STATE COLLEGE, Pa. - The ever-optimistic coach James Franklin offered something new last weekend, and it wasn't a positive adjective. In fact, it was a different tone entirely.

"I promise you and guarantee you it will be fixed," Franklin said of Penn State's performance after an unexpected 23-point loss to Northwestern on Saturday.

Franklin's previously unbeaten Nittany Lions appeared primed to enter their first bye week with a full head of steam. News of the sanctions being rescinded led to an increased buzz around a program that had its bowl ban lifted less than three weeks ago. The removed sanctions offered the potential for a return to an 85-scholarship roster as soon as next season.

A week ago, the Lions found themselves as highly ranked as 27th in the coaches poll, with a chance of entering the top 25 for the first time since 2011.

Just 10 months after former coach Bill O'Brien's departure for the NFL led to a national coaching search, Penn State headed into the Northwestern game with a chance to become 5-0. Franklin - whose news conferences have been flooded with the word "awesome" since he arrived in January - wasn't the only one with high spirits in Happy Valley.

But the dreary 29-6 loss to the Wildcats, who were 10-point underdogs, led many of the 100,000-plus homecoming fans to exit Beaver Stadium early. Penn State mustered 266 total yards, just 50 of them coming on the ground, and its inexperienced offensive line showed continued growing pains, allowing four sacks and nine tackles for losses.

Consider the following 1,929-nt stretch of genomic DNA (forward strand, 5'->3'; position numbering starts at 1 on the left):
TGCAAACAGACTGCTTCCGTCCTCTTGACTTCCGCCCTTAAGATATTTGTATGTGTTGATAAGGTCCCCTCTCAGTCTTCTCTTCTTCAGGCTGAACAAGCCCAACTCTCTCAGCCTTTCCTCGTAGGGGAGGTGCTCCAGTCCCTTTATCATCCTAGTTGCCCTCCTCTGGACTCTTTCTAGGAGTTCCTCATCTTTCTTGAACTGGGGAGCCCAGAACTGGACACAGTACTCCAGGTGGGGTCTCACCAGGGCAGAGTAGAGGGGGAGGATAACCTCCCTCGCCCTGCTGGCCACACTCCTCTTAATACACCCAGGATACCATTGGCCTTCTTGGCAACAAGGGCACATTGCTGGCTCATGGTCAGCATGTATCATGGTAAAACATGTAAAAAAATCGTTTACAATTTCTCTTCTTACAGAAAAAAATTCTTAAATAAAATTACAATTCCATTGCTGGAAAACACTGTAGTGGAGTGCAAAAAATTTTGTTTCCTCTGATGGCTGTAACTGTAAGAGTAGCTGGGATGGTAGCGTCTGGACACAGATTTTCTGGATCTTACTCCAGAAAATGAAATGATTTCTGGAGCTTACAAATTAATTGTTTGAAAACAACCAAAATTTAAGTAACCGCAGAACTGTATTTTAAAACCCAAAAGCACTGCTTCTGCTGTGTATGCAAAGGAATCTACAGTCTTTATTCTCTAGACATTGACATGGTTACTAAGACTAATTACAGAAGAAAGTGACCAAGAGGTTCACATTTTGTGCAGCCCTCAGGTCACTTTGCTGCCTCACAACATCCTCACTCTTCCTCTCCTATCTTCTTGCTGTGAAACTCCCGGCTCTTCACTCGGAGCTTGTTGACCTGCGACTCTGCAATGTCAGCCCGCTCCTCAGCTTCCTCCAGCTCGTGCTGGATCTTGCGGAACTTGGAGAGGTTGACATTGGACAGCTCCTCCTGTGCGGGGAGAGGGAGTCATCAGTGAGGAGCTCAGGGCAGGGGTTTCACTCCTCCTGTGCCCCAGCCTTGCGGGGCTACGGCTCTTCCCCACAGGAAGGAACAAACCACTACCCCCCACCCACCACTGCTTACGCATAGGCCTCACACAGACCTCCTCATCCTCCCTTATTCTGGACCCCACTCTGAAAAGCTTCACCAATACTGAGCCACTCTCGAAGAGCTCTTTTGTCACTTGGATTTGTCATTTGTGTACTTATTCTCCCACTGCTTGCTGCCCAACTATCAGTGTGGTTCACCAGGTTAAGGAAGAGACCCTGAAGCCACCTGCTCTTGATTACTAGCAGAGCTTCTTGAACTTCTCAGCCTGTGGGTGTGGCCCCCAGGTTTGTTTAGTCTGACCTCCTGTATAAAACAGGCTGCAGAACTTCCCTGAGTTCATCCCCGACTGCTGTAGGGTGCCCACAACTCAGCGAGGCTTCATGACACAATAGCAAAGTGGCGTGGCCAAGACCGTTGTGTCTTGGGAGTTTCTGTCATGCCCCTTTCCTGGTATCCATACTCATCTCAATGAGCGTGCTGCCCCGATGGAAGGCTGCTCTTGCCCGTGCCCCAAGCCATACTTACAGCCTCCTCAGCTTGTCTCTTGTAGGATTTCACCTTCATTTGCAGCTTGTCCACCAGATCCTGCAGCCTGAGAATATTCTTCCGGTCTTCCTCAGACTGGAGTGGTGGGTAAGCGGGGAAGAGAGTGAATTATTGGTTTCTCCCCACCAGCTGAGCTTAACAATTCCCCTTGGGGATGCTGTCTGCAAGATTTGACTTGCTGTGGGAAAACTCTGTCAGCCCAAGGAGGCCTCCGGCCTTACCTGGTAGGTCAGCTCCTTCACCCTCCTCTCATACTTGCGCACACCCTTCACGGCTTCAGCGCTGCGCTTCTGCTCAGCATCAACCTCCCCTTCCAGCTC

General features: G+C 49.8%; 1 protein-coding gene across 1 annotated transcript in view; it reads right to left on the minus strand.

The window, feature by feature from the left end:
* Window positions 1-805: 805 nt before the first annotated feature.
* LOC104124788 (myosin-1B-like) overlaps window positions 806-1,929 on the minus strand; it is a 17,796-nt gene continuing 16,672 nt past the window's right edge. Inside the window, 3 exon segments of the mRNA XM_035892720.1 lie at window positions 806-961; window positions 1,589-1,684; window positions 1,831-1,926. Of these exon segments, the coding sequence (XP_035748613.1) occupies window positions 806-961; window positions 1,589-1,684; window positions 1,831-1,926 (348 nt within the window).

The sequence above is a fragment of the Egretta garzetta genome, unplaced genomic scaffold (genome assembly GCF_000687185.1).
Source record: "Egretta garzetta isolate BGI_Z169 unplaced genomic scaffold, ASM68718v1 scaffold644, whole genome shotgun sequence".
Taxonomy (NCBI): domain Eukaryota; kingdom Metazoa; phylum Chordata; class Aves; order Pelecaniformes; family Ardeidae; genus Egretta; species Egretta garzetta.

After the game, Franklin dedicated both an opening and closing statement to hammer home the point that he would "get this fixed" and adamantly defended his linemen.

"Those kids care about this team and Christian Hackenberg and playing better than anybody," Franklin said.

On a conference call Tuesday with Big Ten coaches, Franklin elaborated on issues that "came to a head" against the Wildcats. The Lions had come from behind late to win two of their first four games.

"We had been playing a certain way for four weeks and been able to get by with it by just being gutsy and [persevering] and just finding a way at the end of games," Franklin said. "And you can only do that for so long."

The result: This week's bye isn't setting up Penn State for an opportunity to remain undefeated; rather, it offers a chance against Michigan to respond to the first setback of Franklin's tenure with the team.

The coach said his staff's message to players at the team's Sunday meeting reminded them to use the loss to grow as a unit.

"We just went in and said, 'Hey, guys, all of us could have done better, myself included. These are the things we've got to get better moving forward,' " Franklin said. "If you handle this the right way, it can turn into a positive because it forces you to deal with some of the issues that you have."

Senior linebacker Mike Hull said the team has done well in adopting the coach's mentality, and he expects players to put the bye week to good use after the disappointing loss.

"I think everyone's done a good job of handling last week's game. We came in on Sunday and pushed the rest button," Hull said. "We watched the film, learned from our mistakes, and now we're ready to work out our kinks during this bye week."